CI

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Continuous integration aims to ensure broken changes do not affect other developers, packagers, maintainers or users. Continuous delivery aims to ensure broken changes do not get delivered or released.

Contents

The Manifesto

Because there are several Continuous Integration efforts, we need to set the basic rules to make sure we’re all playing the same game. When we call a game “football” we need to agree on what that means.

Here is a Continuous Integration manifesto that helps describe the goals, terminology, and rules.

Tests locations

The tests to be executed are stored in the dist-git repositories]. The tests are stored or wrapped along-side the spec files that describe the software sources. The tests are branched, maintained along with the package or module they pertain to.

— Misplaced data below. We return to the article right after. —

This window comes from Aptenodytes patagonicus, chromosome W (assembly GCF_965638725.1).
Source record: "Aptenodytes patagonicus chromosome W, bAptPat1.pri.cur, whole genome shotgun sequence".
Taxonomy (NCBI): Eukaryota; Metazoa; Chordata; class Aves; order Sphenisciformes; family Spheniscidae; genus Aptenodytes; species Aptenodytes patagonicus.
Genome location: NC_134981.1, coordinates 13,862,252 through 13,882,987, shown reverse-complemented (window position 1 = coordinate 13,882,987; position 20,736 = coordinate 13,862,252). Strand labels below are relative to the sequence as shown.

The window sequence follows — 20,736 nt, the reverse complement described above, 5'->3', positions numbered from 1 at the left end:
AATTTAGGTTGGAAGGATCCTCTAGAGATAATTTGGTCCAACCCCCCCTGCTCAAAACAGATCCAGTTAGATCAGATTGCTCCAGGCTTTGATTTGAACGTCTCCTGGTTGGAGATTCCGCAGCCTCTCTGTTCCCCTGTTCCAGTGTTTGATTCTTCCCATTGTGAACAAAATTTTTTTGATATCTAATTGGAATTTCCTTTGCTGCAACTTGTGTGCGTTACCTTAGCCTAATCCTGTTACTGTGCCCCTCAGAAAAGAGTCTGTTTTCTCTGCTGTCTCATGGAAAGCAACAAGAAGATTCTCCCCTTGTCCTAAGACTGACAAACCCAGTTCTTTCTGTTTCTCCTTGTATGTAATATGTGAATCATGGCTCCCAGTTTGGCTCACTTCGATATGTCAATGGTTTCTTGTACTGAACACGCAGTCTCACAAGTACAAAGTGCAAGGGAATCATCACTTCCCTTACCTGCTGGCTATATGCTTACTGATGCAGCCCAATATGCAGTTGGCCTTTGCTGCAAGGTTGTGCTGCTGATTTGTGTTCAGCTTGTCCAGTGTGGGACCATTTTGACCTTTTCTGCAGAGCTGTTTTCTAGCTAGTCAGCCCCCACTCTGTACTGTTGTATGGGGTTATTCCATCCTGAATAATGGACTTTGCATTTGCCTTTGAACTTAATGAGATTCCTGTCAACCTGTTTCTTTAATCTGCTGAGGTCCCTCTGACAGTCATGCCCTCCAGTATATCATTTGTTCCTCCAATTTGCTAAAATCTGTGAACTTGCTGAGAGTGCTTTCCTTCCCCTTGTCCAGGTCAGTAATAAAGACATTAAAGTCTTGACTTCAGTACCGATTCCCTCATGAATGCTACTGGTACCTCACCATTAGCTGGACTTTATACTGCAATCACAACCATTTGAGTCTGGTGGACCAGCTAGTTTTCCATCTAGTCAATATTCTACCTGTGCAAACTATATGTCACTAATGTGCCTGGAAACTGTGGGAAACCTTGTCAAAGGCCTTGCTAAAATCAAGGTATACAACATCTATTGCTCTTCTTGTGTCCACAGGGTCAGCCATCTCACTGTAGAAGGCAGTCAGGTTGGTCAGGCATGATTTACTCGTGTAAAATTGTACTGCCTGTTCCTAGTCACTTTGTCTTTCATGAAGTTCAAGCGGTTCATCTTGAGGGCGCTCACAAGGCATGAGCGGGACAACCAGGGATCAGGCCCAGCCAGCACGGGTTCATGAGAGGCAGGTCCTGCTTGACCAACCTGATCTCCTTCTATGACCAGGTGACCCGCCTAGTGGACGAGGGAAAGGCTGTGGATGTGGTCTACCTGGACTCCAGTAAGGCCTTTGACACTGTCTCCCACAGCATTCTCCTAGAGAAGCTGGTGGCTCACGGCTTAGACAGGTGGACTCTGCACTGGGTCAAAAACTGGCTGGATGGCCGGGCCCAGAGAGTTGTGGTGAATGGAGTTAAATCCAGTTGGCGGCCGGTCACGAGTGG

Package or RPM specific tests are stored in that package's dist-git repository. Such package repositories will have a rpms/ prefix in their name. Other tests refer to larger sets of functionality, called modules and are stored in a dist-git repository with modules/ prefix in their name.

Test format

Tests may be written all sorts of different ways, but have to be exposed and invoked in a standard way. They are stored or wrapped in the tests/ directory in a dist-git repository. There is a detailed description of how this is done:

Gating

When a test fails, continuous integration will be able to prevent the broken package change from affecting other changes. That gating will happen in Bodhi. Packages in the core operating system, such as those in Fedora Atomic Host are most interesting for gating, as when they break they affect the most users.

Testing pipeline

The pipeline is under development

Contact

To get involved:

  • #fedora-ci on FreeNode
  • Mailing list: ci@lists.fedoraproject.org
  • If you don't know where to go: Stef Walter